Saturday, October 10, 2009

A Tip Of The Hat To Reader Don

Good Evening Friends,

This morning I posted my thoughts about Obama receiving the Nobel Peace Prize. I was not surprised to receive a comment from Reader Don. Now, I don't know the man personally but I do appreciate him taking the time to read what I have to say. I also respect his views. I know that a lot of you who follow Tioga George's forum are familiar with Don's, well, outspoken opinions and often take exception to what he has to say. So do I. But I can also say that he is not a quitter, vile or disrespectful in general. He is also hardheaded, Proudly Conservative, unabashedly critical and defensive almost to the point of being annoying. I would guess that He is doggedly loyal to his friends and generous to his own charities. He challenges beliefs that do not neatly mesh with his own, yet this in itself can be a positive thing because many of his views are held by many others in this country and Progressive Liberals like me must accept and make room at the table for those who do not espouse hate and fearmongering. We all get our 'facts' from a variety of sources in this life - from those who hold chairs at universities to those who warm bar stools, from the printed word to Talking TV Heads on all sides of the political spectrum to informed (and uninformed) social gatherings where issues of the day are discussed. Don reminds me of my neighbor Jerry. We talk over the fence from time to time. We totally disagree on many political matters but totally agree on fundamental things like personal freedom and the threat of Big Brother. Jerry carries a shotgun around on his riding mower and is hell on gophers but sets food out for the wild deer even though they anger him when they eat his garden.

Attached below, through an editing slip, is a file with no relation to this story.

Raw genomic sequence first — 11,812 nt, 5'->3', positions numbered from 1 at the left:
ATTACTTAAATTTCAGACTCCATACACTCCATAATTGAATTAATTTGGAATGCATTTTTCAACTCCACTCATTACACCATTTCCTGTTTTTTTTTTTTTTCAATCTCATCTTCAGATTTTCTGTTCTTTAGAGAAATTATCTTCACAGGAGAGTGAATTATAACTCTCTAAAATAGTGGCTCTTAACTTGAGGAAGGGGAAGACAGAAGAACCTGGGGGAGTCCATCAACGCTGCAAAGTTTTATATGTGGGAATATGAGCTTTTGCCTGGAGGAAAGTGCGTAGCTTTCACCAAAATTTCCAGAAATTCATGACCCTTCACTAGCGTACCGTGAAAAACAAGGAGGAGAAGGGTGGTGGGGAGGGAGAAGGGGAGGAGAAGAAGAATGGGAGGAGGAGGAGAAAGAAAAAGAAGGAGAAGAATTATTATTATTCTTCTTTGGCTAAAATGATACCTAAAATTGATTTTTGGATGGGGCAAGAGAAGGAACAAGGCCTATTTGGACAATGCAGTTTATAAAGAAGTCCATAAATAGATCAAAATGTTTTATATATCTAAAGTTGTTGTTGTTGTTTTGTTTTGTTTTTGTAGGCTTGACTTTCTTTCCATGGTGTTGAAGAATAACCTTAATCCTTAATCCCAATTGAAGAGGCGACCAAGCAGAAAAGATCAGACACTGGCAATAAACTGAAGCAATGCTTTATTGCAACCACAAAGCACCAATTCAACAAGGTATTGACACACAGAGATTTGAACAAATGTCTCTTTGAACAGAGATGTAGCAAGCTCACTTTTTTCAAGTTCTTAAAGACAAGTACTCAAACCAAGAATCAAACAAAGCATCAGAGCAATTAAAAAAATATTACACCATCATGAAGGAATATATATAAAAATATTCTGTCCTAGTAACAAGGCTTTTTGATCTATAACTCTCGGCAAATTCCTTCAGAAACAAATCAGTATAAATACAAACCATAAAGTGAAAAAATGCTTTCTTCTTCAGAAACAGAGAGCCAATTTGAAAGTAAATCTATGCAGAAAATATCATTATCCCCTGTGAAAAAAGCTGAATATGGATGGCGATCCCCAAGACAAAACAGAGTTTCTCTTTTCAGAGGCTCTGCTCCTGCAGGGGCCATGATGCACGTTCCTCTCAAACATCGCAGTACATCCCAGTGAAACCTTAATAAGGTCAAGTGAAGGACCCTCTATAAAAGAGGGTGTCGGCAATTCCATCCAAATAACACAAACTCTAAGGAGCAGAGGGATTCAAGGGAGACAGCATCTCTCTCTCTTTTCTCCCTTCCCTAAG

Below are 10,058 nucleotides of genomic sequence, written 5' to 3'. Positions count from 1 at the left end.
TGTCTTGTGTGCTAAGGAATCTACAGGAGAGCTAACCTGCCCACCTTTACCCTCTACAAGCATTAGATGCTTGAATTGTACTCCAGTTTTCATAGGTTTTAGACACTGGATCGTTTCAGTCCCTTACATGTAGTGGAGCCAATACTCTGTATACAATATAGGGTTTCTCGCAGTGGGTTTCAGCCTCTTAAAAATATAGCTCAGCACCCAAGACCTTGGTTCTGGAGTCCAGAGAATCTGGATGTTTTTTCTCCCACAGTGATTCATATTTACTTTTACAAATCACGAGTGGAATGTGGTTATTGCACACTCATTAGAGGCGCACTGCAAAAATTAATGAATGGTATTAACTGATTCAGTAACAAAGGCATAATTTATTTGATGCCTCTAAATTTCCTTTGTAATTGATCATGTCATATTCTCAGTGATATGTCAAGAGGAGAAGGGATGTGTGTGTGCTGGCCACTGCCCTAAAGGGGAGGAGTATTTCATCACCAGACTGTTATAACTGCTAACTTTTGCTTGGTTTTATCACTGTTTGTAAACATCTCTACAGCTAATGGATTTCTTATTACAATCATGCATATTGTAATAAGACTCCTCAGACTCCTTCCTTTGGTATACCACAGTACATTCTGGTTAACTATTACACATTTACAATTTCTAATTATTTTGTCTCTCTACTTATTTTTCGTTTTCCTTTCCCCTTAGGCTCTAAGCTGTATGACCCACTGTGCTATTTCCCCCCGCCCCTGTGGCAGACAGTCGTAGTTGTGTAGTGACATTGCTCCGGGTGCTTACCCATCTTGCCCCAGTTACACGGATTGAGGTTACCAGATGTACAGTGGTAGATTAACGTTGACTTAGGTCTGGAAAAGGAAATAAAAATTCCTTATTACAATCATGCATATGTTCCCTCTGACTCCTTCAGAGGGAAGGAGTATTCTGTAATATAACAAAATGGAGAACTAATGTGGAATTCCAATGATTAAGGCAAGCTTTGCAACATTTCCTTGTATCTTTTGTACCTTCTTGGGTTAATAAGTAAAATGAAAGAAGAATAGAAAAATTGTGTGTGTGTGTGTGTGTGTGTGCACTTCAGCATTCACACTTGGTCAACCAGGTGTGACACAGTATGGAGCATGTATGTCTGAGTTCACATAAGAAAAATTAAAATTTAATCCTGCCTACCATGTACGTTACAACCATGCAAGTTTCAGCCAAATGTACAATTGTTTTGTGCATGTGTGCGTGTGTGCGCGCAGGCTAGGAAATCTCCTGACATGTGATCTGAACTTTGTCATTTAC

Today Don, in his own way, had kind remarks for President Obama, and while mixed with comments that I don't agree with, I do salute him for understanding that we all must unite to make America the force that will lead us out of the mess that the world is currently in.

In other words I'd have a cold brew and a spirited disagreement with him in a Mexican cantina on most any hot afternoon.



  1. Pretty close Fran. I am a loyal friend to a few. You know what they say. A friend will help you move, a true friend will help you move a body. ;)

    I do understand completely that I come off as hard headed and yes even annoying to more than a few. I do not apologize for that. I do hope that people would understand my beliefs and comments are not personal but are made on principals. There's a saying in AA. Principals before personalities. I'm sure this makes sense to many of you but for me it means I am very stong in stating how I feel, and when it seems like I'm attacking you I'm really attacking ideas that I feel are taking this country down the wrong road.

    Of course I also understand that I could be completely wrong but based on a few facts I believe I'm actually in the majority. As I stated earlier there are now more people that disapprove of the president than approve. I know Gallup still has him above 50% but Rasmussen and Zogby have him below. This information means I'm not the only one who feels the way I do. I know most people aren't as outspoken as I am and that's ok.